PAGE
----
University continues to enforce clean air policy

Kendra Clark and Kendra Clark

The University campus has been smoke-free since the Clean Air Policy went into effect in January.

The Clean Air Policy says that smoking is not permitted anywhere on campus besides in personal vehicals and select designated smoking areas scattered throughout campus near parking lots, said Faith Yingling, director of wellness.

Both she and Vice President of Student Affairs Jill Carr said the policy and enforcement have gone very well.

“The most interesting part is I haven’t heard anything negative from smokers,” Yingling said.

Despite the Clean Air Policy being in effect since January, there have been no official reports to the University Police, said Captain Mike Campbell.

“There have been no formal complaints, but an officer would address it if they see it,” he said.

Even though there haven’t been any official reports, Yingling has heard of and received emails reporting locations where others have seen people breaking the policy.

“We put more signs in the area to educate and let others know about the policy,” she said.

In order to enforce the policy, Carr says it’s a “community approach.”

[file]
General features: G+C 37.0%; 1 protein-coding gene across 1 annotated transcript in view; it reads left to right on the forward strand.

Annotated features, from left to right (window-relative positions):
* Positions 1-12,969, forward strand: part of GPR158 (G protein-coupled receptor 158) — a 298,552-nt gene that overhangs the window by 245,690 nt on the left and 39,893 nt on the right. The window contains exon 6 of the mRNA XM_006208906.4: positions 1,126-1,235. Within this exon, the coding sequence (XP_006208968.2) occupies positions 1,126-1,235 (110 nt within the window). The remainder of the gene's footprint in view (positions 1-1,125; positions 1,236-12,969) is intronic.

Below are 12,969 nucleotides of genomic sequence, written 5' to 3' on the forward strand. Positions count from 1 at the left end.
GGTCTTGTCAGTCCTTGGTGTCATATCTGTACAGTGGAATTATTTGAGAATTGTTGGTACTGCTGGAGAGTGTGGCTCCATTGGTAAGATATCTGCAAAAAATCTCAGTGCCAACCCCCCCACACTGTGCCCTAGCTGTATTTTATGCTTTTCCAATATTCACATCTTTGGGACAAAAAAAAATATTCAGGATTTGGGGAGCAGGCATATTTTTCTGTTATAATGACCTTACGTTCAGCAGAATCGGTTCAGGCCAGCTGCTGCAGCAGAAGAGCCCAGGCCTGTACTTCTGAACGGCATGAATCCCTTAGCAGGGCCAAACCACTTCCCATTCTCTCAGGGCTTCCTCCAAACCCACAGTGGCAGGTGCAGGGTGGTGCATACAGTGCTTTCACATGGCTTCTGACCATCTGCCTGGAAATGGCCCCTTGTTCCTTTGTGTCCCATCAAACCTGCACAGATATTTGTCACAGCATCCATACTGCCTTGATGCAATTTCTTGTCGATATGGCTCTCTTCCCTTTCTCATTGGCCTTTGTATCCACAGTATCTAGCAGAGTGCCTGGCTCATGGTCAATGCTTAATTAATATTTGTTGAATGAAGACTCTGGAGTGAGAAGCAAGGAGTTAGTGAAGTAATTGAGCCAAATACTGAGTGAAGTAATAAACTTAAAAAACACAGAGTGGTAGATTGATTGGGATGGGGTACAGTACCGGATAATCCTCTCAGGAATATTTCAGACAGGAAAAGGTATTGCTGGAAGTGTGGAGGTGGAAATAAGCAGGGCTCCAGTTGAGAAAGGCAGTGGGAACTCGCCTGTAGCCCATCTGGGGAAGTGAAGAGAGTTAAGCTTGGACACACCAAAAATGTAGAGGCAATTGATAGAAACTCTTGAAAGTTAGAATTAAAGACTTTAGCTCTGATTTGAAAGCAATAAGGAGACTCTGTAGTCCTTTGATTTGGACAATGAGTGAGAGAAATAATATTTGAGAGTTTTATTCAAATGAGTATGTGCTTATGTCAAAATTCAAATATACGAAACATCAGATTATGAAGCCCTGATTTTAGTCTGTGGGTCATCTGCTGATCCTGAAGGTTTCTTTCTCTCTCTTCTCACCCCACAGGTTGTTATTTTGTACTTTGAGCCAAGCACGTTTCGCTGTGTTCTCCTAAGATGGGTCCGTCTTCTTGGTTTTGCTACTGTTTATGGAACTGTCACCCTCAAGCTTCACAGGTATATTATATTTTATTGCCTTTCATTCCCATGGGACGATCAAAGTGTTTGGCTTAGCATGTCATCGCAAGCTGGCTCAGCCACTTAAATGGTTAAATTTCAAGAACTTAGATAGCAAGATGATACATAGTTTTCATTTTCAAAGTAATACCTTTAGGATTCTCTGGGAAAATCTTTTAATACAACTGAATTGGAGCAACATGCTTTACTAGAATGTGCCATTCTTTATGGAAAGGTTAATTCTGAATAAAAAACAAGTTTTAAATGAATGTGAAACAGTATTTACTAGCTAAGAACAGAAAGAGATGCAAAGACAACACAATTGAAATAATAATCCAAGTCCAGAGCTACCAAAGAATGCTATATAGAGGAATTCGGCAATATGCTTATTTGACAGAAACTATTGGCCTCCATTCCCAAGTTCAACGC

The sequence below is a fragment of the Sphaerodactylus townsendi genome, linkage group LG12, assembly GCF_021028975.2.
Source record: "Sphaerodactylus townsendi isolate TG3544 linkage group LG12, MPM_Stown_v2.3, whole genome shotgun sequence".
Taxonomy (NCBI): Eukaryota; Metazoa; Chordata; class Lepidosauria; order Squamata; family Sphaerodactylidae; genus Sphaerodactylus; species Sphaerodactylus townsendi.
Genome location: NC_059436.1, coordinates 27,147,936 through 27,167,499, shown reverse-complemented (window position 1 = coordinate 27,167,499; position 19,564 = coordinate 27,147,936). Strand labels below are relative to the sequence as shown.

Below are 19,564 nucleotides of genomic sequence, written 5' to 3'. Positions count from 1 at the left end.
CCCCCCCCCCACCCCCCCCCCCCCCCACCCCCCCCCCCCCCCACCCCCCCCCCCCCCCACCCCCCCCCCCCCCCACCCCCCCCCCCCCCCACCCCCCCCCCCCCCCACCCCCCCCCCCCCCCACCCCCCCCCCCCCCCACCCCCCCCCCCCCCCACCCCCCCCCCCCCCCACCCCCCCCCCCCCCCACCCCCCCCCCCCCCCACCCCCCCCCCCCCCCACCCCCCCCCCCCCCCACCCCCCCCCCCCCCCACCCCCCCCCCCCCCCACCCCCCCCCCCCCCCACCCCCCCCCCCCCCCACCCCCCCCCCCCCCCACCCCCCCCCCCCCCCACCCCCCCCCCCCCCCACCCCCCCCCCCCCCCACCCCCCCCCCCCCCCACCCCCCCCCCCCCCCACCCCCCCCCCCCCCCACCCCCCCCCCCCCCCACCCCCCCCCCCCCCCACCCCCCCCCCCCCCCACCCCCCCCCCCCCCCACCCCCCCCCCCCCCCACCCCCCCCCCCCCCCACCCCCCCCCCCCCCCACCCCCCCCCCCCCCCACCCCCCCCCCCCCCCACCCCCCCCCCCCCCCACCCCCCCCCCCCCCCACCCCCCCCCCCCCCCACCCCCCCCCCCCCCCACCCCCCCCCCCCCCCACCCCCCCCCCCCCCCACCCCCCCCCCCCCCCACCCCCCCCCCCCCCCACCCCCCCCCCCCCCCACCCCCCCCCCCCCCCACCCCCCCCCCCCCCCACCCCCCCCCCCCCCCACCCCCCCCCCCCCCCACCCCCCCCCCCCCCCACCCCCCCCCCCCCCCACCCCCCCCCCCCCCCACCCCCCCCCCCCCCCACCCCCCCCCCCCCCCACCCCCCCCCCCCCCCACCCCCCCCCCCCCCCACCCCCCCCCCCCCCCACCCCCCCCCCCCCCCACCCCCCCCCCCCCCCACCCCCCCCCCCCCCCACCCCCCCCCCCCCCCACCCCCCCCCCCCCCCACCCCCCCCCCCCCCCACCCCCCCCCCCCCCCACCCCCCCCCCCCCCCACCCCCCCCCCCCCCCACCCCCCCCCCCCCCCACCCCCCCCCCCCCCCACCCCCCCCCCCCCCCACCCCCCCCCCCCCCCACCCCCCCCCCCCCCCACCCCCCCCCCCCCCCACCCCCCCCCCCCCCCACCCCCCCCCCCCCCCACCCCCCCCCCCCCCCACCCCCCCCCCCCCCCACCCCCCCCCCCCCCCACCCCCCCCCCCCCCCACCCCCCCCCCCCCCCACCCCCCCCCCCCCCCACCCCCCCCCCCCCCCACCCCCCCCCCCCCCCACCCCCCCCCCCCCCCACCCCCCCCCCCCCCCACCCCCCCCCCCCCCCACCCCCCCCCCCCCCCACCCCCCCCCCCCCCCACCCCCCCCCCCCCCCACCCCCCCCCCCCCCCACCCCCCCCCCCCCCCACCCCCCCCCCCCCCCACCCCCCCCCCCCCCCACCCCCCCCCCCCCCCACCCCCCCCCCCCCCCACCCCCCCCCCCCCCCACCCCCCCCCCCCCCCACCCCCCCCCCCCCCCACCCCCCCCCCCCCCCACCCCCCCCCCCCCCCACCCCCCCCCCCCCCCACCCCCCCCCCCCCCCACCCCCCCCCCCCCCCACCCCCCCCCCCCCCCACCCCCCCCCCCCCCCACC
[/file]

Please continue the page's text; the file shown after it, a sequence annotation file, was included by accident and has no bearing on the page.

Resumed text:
“We all need to embrace this,” she said. “Just remind the person this is a smoke-free campus.”

If someone sees another smoking at a non-designated area, Carr recommends thinking about the level of comfort one has about approaching another.

“If they do [feel comfortable] then go ahead and remind them about the policy,” she said. “But if they don’t, then they can ask for help from someone else.”

Another thing students or staff can do if they don’t feel comfortable approaching someone is to email Yingling the location of the smoker at [email protected]

“Let me know where it’s occurring and we will put more signage there for a friendly reminder,” she said.

The policy will be up for review spring semester and a committee will decide if any changes will need to be made, Carr said.

“One interesting thing that may be brought up to consider in the annual review are e-cigs,” Yingling said.

Also, if students are trying to quite smoking, the University has several resources available to them, she said.

“Unfortunately, many students start smoking in college,” she said. “But if people are trying to quit, the counseling center and the Wood County Hospital are great resources.”

In order to find the map with designated areas or resources for smokers trying to quite, go to